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“...a cheering effect on the citizenry.”

Richard Russo, from Empire Falls (2001):

For the last several years, the Gazette had taken to running old photos of Empire Falls and its denizens during their glory days. The series was called "The Way It Was," and earlier in the summer they'd run a photo of the Empire Grill, circa 1960, with old Roger Sperry looking like he belonged on a lobster boat instead of behind a cash register, and a lunch counter full of working men extending into the background behind him, and the restaurant's grainy, shadowy booths full of customers. A sign on the back wall advertised a hamburg steak with grilled onions, mashed potatoes, a vegetable and roll for a buck and a quarter. One of the younger men pictured at the counter still came in and always sat at the same end stool, if it was available. For reasons that mystified Miles, the series apparently had a cheering effect on the citizenry. People actually seemed to enjoy recalling that on a Saturday afternoon forty years ago Empire Falls was hustling with people and cars and commerce, whereas now, of course, you could strafe it with automatic weapons and not harm a soul.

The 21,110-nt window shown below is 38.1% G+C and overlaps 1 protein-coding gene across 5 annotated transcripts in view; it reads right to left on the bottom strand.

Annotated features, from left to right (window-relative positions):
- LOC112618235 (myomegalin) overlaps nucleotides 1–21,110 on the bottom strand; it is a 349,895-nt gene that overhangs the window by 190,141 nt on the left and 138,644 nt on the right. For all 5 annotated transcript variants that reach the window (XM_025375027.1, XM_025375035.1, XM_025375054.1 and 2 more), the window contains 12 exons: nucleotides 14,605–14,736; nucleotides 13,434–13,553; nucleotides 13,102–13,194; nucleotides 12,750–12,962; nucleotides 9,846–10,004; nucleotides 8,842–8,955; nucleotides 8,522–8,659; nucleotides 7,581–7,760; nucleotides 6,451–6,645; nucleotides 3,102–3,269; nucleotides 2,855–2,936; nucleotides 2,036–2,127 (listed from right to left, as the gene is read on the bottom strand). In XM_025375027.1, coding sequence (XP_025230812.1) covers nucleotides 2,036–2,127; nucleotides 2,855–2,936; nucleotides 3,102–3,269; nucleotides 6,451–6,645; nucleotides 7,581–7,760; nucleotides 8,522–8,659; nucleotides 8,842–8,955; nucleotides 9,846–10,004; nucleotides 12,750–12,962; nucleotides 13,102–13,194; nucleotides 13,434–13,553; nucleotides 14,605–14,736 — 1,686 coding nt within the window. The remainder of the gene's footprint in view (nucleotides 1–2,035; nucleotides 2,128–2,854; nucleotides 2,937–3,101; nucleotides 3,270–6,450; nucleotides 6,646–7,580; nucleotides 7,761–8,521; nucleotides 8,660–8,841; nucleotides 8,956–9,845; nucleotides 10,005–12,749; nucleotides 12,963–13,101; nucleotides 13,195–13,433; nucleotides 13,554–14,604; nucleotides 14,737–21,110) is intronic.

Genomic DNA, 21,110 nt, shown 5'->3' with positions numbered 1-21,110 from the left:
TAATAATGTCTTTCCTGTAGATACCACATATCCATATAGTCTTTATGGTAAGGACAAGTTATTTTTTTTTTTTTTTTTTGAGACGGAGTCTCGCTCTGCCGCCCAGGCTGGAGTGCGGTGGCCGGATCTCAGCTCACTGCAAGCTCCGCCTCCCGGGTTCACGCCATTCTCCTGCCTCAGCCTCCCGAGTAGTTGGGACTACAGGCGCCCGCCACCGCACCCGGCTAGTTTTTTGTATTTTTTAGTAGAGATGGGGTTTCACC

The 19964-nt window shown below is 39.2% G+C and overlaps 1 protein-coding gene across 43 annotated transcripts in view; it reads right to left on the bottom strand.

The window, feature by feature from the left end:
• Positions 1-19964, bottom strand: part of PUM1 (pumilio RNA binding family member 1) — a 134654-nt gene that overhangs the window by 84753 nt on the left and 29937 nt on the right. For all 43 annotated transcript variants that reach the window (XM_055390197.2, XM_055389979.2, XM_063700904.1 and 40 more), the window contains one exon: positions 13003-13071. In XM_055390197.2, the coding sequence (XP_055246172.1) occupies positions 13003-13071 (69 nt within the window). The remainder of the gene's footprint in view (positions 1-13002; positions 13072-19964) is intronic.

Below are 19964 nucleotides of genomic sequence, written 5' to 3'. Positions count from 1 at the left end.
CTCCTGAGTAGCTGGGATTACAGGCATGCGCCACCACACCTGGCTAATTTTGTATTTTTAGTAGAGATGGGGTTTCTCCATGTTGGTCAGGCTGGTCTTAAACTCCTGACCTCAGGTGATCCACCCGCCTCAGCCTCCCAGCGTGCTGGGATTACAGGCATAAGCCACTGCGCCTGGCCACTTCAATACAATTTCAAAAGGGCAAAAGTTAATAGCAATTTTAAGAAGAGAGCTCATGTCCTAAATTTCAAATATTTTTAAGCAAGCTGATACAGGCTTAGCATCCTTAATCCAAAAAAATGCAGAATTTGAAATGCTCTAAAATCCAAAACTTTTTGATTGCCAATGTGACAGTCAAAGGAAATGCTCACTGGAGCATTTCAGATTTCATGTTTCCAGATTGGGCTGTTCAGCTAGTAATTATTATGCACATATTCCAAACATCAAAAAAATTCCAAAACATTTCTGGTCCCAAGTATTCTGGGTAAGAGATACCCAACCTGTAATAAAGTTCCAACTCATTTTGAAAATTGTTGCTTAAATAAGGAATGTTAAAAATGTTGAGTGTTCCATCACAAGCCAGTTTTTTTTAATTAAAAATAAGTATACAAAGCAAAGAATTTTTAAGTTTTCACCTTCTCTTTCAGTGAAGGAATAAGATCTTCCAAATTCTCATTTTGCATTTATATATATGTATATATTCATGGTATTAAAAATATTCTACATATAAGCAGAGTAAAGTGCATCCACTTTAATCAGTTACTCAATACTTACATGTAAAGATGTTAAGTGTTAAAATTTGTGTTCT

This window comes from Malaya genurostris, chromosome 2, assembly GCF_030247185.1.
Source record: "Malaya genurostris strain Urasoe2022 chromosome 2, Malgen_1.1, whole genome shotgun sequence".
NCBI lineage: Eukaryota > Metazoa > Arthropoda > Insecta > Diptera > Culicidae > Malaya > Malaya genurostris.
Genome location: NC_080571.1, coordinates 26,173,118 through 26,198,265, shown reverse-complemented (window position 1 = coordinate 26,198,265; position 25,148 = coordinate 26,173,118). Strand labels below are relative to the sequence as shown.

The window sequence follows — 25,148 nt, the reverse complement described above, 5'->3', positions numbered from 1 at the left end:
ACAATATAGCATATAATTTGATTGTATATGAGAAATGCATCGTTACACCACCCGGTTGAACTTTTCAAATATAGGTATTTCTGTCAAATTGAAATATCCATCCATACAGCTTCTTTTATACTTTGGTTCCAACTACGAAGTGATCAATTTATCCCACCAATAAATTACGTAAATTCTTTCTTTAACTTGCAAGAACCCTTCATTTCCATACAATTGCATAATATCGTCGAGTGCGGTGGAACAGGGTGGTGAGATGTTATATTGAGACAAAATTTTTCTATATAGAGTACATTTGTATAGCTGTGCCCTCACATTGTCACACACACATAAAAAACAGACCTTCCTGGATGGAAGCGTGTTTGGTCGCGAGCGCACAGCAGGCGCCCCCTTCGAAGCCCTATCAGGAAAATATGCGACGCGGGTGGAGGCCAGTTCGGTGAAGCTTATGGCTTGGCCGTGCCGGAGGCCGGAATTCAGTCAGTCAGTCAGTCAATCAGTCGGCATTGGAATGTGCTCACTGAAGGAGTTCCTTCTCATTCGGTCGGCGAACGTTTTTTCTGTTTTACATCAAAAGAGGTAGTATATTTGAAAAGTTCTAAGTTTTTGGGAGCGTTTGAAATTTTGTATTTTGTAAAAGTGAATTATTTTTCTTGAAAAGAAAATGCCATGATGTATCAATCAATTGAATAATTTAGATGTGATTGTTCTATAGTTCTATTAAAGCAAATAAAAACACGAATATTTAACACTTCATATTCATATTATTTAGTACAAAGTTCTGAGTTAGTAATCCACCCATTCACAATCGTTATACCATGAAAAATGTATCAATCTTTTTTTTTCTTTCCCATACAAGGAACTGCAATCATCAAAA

It's mostly (though not entirely) coincidental that I happen to be reading Empire Falls at the same time as I'm writing a story that's centered on a diner in the downtown of a struggling small city. I'm not consciously incorporating aspects of Russo's novel, though I suppose some of it might be seeping into my story.

December 5, 2019 in Books, Fiction | Permalink

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